I take the view that we run child survival programs and this needs us to identify children who would die without treatment but would survive with treatment. Work done by ENN's concurrent wasting and stunting group (WaSt TIG) shows that a case-definition using extreme low MUAC and/or extreme low WAZ detects all, or nearly, all such cases including all those with WHZ < -3. See this article.

ENN's WaSt TIG are currently doing the additional work suggested in this article and have found similar results using cohort data from Bangladesh, DRC, Ghana, Guinea-Bissau, India, Indonesia, Nepal, Niger, Peru, Philippines, Senegal, and Sudan.

I think the best approach would be to use a case-defintion such as:

    MUAC < 115 mm OR WAZ < -3

might do better than increase the MUAC cutpoint and better than using:

    MUAC < 115 mm OR WHZ < -3

for admission into therapeutic feeding programs. By extension, the case-definition:

    MUAC < 125 mm OR WAZ < -2

might be well suited to deciding admission into supplementary feeding programs.

using WAZ has the advantage of detecting children with concurrent wasting and stunting who we know to be at high risk of near term mortality. WAZ is well suited to clinic / hospital bases screening provided good infection control is used.

I hope this is of some use.
 

Paul

Frequent user

14 Sep 2020, 10:54

Hi Mark & Fahim,

Notwithstanding any theoretical stances on targeting of children for treatment of acute malnutrition I would like to add a note on context. A series of briefs and responses to questions were produced by the Global Technical Assistance Mechanism (GTAM) in response to the Covid-19 pandemic which considered potential programmatic adaptations in the face of widespread infections as a way of maintaining access to treatment for wasting whilst reducing the risk of crossinfection. These briefs were produced at an early phase of the pandemic and categorised the potential adaptations based on the potential restrictions of movement of the population (e.g. if partial or full lockdown measures were in place).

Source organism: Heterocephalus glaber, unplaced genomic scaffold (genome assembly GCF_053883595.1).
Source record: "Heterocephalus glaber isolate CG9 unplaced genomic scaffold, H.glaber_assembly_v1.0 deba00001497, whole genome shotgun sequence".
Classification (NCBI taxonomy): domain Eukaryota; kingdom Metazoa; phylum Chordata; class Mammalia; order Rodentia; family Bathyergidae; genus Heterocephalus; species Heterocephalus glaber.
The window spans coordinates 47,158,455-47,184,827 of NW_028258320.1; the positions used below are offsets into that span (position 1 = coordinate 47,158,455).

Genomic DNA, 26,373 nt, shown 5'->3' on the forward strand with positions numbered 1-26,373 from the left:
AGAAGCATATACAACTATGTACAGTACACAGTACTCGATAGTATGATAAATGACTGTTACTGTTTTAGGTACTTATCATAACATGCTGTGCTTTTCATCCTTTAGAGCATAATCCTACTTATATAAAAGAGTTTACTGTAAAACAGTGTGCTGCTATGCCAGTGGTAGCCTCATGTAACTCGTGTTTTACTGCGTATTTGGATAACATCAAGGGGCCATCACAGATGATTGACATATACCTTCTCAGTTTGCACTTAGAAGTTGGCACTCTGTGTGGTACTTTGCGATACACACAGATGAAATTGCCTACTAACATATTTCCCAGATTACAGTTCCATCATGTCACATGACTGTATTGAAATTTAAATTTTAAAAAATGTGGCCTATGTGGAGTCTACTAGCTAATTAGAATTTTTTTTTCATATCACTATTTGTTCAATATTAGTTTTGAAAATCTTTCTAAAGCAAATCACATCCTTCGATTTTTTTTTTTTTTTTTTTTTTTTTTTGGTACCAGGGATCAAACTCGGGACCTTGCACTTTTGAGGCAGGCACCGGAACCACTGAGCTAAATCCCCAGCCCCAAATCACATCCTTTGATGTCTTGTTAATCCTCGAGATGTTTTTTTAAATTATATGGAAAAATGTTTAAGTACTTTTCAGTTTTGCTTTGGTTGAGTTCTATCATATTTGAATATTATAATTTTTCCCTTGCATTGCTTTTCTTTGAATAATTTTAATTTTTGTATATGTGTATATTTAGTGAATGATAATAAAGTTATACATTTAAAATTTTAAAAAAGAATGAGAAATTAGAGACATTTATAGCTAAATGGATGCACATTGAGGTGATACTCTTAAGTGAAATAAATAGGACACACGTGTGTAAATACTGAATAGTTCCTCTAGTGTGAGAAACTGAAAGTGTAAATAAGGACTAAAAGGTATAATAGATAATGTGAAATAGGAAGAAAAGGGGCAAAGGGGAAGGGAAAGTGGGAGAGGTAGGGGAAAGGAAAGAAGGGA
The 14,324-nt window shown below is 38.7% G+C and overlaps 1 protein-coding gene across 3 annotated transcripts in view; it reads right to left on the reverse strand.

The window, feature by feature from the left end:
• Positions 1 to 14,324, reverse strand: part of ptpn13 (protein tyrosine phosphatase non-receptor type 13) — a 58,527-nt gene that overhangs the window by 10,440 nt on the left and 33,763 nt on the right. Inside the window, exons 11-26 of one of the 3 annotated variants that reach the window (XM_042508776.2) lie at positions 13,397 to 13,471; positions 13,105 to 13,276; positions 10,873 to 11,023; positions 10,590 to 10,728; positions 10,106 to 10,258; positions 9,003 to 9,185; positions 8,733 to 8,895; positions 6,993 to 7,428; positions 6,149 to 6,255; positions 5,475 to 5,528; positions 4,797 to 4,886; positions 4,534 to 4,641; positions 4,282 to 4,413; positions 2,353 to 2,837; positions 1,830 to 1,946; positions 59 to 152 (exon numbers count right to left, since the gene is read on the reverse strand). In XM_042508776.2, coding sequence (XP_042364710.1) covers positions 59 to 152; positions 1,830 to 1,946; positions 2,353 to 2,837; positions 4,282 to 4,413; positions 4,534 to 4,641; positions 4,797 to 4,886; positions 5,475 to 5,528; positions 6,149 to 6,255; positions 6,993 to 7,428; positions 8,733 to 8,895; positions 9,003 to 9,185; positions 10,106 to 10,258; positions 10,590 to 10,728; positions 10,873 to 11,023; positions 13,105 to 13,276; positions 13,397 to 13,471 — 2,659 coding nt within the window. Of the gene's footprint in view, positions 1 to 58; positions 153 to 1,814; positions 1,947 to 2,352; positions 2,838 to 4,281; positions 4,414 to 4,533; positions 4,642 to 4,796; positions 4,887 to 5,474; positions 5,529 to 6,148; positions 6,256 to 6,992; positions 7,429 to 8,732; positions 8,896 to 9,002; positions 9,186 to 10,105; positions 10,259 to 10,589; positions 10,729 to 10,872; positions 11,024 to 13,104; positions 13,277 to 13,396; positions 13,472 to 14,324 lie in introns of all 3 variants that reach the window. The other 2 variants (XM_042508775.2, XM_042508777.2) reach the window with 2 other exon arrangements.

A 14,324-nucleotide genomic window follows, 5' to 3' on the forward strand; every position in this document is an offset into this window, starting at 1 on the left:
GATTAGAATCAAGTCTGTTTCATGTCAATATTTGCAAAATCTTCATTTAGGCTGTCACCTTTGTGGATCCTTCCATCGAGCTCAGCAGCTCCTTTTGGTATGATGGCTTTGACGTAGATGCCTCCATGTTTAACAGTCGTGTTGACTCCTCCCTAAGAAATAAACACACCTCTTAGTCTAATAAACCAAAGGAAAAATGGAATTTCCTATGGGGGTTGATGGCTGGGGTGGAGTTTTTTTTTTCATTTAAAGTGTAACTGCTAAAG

Among these potential adaptations were the adoption of simplified protocols - including a shift to MUAC / oedema only admissions as a means of minimising person to person contact and covid-19 transmission through the repeated use of equipment (e.g. measuring weight and in particular height), particularly at community level. The adoption / implementation of specific protocols at national or more localised protocols would ideally be arrived at through local government and UN coordination mechanisms. 

One of the concerns raised has been how to capture the children with low weight for height (that would not be identified with MUAC / oedema only admission criteria). Some of those questions and responses are considered here:

https://docs.google.com/document/d/16TZQbBj65GT6bjmzxkhISVjzxK-EM-LTUztsO69DA-M/edit

and here:

https://www.en-net.org/forum/31.aspx

Any changes in admission / discharge criteria should be reviewed through the relevant national coordination mechanisms and the coordinated response to Covid-19. The latest Situation Analysis in Yemen can be found here:

https://reliefweb.int/report/yemen/unicef-yemen-humanitarian-situation-report-1-31-july-2020

In a hospital setting, assuming greater access to protective equipment, more rigorous implementation of infection prevention protocols and the availability of appropriate viricidal cleaning solutions, it is a reasonable question to ask whether it is acceptable to use height boards in that setting. You might try contacting UNICEF / WHO in Yemen for contextualised guidance regarding practices in a hospital setting. The adoption of WFA criteria would I think require far wider consultation and discussion.

Cheers

Paul

Mark Myatt

Consultant Epidemiologist

Frequent user

14 Sep 2020, 12:01

Paul,


Thank you for these links.

Fahim alhakimi

Normal user

14 Sep 2020, 16:46

Thank you dear Mark and Paul for your response and kinds informations